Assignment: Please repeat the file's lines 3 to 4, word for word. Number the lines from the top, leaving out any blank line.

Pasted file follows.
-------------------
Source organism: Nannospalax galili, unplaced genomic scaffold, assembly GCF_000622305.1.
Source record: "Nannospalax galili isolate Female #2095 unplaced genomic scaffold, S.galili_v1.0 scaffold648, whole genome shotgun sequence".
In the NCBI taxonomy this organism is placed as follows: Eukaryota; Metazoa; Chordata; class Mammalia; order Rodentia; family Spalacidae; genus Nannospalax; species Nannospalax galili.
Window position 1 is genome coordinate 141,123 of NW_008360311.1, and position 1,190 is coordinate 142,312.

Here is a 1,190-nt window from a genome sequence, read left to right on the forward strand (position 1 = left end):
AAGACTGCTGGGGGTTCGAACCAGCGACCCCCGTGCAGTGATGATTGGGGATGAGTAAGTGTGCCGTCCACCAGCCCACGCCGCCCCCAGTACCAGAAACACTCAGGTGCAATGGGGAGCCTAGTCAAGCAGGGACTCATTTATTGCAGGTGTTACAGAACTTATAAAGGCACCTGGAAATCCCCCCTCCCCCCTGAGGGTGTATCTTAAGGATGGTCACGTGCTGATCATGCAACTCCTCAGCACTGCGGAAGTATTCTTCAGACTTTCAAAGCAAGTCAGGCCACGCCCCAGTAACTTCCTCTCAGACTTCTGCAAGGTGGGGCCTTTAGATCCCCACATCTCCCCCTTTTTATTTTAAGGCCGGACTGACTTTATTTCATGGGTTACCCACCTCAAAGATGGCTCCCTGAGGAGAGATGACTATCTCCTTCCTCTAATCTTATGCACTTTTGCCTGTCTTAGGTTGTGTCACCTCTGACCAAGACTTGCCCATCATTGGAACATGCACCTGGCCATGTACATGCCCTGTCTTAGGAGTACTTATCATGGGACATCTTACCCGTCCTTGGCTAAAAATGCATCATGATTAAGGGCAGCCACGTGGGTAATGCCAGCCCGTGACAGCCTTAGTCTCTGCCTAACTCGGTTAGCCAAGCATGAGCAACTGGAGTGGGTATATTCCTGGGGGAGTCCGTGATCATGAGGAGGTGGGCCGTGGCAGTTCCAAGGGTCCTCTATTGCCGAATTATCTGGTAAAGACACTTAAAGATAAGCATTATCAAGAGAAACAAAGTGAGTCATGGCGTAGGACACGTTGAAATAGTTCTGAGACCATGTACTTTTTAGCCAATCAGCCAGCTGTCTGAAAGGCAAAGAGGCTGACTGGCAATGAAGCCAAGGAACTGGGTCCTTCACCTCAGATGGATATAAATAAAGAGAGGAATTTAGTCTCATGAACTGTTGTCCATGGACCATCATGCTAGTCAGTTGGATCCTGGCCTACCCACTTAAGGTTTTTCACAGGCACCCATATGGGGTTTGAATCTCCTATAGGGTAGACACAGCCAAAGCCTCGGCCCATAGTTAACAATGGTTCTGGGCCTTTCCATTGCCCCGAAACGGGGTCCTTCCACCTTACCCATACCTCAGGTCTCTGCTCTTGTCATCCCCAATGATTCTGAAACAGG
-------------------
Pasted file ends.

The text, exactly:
In the NCBI taxonomy this organism is placed as follows: Eukaryota; Metazoa; Chordata; class Mammalia; order Rodentia; family Spalacidae; genus Nannospalax; species Nannospalax galili.
Window position 1 is genome coordinate 141,123 of NW_008360311.1, and position 1,190 is coordinate 142,312.